int i, j;
      for (j=0; j < 256 * 5; j++) {     // 5 cycles of all 25 colors in the wheel
         for (i=0; i < strip.numPixels(); i++) {
            // tricky math! we use each pixel as a fraction of the full 96-color wheel
            // (thats the i / strip.numPixels() part)
            // Then add in j which makes the colors go around per pixel
            // the % 96 is to make the wheel cycle around
            strip.setPixelColor(i, Wheel( ((i * 256 / strip.numPixels()) + j) % 256) );
         }  ;   // write all the pixels out
    // fill the dots one after the other with said color
    // good for testing purposes
    void colorWipe(uint32_t c, uint8_t wait) {
      int i;
      for (i=0; i < strip.numPixels(); i++) {
            strip.setPixelColor(i, c);
    /* Helper functions */
    // Create a 24 bit color value from R,G,B
    uint32_t Color(byte r, byte g, byte b)
      uint32_t c;
      c = r;
      c <<= 8;
      c |= g;
      c <<= 8;
      c |= b;
      return c;
    //Input a value 0 to 255 to get a color value.
    //The colours are a transition r - g -b - back to r
    uint32_t Wheel(byte WheelPos)
      if (WheelPos < 85) {
        return Color(WheelPos * 3, 255 - WheelPos * 3, 0);
      } else if (WheelPos < 170) {
        WheelPos -= 85;
        return Color(255 - WheelPos * 3, 0, WheelPos * 3);
      } else {
        WheelPos -= 170; 
        return Color(0, WheelPos * 3, 255 - WheelPos * 3);
  5. Click the "Save" button (looks like a folder, don't ask me why) to save the sketch:


  6. You can the "Verify" your sketch:


  7. If you have claimed multiple cores with your account, make sure that the correct Spark Core is set as the target by choosing the "Cores" option along the left, then clicking on the "Star" icon next to the core you want to flash:


  8. Finally, you can flash the code to your Spark Core:

    Note: The Spark Core's LED should blink purple while it is being flashed


  9. You know your core is ready when it is once again "breathing cyan"

Identifying your Spark Core

  1. Before you can call the "showPercent" function on your Spark Core, you need to know

    • The Spark Cores Core ID
    • The Access Token for your account

We'll walk through finding both of these here:

  1. You can determine your Spark Core's Core ID using the Spark-CLI if it is connected to your PC and "breathing cyan" by issuing the following commands:

    spark cloud login
    spark cloud list


  2. You can also determine your Spark Core's ID from the "Spark Build" web interface. Login to "Spark Build", and from the "Cores" page, click on the arrow next to your core to see it's Core ID:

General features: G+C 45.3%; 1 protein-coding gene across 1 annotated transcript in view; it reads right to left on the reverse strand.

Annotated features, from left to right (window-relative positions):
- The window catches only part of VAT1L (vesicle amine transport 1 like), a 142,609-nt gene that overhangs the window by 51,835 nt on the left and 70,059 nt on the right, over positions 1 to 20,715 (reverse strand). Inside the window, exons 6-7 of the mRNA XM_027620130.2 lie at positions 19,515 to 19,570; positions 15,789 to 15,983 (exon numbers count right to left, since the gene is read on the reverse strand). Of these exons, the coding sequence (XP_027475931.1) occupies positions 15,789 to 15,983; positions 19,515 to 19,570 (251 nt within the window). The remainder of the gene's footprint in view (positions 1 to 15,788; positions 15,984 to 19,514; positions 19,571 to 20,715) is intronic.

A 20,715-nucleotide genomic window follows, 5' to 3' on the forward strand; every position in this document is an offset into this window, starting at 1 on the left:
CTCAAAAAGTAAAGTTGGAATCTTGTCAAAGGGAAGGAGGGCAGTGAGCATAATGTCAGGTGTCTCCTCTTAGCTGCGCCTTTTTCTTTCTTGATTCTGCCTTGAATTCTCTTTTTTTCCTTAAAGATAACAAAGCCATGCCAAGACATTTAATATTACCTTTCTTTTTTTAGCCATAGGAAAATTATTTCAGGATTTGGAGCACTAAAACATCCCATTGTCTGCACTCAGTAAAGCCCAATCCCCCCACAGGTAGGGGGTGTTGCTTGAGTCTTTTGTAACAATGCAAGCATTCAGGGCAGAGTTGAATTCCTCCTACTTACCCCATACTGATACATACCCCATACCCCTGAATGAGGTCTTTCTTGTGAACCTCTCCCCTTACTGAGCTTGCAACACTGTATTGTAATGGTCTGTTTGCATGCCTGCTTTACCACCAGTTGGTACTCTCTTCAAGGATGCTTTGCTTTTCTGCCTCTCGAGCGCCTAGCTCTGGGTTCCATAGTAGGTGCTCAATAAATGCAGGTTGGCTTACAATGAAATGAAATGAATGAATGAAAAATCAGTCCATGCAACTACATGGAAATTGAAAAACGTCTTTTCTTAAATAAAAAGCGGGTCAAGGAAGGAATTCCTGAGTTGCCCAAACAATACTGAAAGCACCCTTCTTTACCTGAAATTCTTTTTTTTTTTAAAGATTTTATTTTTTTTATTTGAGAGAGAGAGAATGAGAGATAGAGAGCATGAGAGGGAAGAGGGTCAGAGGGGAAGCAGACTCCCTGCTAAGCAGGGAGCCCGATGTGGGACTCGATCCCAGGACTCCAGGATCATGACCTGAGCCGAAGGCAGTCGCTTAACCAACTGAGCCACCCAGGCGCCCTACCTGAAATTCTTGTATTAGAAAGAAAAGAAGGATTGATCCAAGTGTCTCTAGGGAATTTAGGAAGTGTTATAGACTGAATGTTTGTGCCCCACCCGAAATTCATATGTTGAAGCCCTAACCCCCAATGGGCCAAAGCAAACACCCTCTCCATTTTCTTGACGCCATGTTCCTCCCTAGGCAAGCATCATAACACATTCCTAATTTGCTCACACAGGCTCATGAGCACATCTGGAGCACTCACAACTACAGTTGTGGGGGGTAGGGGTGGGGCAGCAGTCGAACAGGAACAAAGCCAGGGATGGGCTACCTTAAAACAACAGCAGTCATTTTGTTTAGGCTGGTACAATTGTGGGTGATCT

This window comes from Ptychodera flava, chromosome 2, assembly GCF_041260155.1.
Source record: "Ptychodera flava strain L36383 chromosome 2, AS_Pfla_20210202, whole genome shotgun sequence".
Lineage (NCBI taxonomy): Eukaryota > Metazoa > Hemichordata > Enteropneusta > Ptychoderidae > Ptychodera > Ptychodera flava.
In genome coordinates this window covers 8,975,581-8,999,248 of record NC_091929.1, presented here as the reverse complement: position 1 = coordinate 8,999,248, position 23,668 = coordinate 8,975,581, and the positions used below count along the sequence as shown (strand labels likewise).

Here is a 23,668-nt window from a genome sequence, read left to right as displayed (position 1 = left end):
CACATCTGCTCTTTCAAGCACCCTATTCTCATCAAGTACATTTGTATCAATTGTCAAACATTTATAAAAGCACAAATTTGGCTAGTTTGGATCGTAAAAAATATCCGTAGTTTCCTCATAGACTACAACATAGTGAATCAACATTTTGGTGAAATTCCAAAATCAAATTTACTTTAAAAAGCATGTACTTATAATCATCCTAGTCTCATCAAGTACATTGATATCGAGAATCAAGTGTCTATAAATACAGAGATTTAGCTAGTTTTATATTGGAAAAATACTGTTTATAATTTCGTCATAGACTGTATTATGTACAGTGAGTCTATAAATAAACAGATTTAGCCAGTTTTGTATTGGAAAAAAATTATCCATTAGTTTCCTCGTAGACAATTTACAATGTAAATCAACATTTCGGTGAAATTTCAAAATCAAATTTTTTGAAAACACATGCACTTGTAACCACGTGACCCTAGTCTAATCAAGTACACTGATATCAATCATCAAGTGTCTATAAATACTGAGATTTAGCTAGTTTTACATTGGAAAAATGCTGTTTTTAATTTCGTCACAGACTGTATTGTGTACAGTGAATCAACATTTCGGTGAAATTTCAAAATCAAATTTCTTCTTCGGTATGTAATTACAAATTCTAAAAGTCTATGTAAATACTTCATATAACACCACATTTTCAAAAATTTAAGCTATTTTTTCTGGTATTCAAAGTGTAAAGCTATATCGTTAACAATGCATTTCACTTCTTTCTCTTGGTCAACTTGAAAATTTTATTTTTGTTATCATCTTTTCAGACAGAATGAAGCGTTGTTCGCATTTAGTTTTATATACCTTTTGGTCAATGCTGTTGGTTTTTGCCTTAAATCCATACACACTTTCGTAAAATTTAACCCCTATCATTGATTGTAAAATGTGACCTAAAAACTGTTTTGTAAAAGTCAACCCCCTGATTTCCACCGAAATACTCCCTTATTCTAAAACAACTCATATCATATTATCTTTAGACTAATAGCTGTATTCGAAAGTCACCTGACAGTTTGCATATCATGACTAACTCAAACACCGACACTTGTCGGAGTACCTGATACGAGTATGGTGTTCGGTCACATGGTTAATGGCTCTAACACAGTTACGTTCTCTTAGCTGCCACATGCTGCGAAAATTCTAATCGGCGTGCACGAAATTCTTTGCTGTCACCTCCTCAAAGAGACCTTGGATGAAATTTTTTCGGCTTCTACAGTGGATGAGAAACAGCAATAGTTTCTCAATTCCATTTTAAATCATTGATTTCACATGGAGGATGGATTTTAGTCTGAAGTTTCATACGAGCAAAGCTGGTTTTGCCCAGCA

3. Your access token can also be retrieved from the Spark Build web interface. Click on the "Settings" link, and copy your Access Token from there:


Testing the Spark Core

Ok, if you got this far it is assumed that you have a Spark Core connected to a GIVE sign. You can now disconnect the Spark Core from your computer (disconnect the USB cable), and power it from the 12V/5A DC Power Supply instead.

We will be using the Spark REST API to call the "showPercent" function published by the "LEDDOTS" app we flashed onto the Spark Core.

The REST Api requires that all requests include the "access_token" for the account that the Spark Core belongs to, as well as the Spark core's devic ID (Core ID). Use the instructions in the "Identifying your Spark Core" section to retrieve those values if needed.

The showPercent(string) method takes a single string "command" that represents an integer. The integer is a percent between 0 and 100.

The showPercent function only applies the new value if it is different from the current value. When a new value is receive it plays an animation (cycles the rainbow colors, then does a chase of white dots) before showing the new value.

The server sends updates to the Spark Core about once every 10 seconds. Be aware of that when you are testing. If you set a value using the REST api, it may be subsequently wiped out a an update from the server. In fact, this is pretty much guaranteed to happen if things are working right.

You can call the "showPercent" function on the spark a number of ways:

  • Spark-CLI
  • Curl
  • A REST Client Tool
  • A custom App

We will cover the first three here and leave the custom app implementation to you:

  1. Connect the 12VDC Power Supply to the Spark Core circuit in the enclosure, and wait until it is "breathing cyan":


  2. To use the Spark-CLI to call the showPercent function on your Spark Core, first make sure you are logged in via the Spark CLI:

    spark cloud login

    Then run either:

    spark call <core id> showPercent 50


    spark call <core name> showPercent 50

    for example:


    Note: showPercent returns the percent that was set. It returns 0 if the new percent is the same as the old percent. Feel free to change the percentage to try different values.

  3. You can also use curl to test your spark using the following format:

    curl<core id>/showPercent -k -d access_token=<access token> -d params=<pct>

    For example:


  4. Finally, you can also use a REST client like the "Advanced Rest Client" app for Chrome.


  5. To create a custom app (A Windows or Windows Phone App, Web App, iOS, Android, etc) you can read up on the "Spark REST Api" and implement your client code accordingly.

Circuit Schematic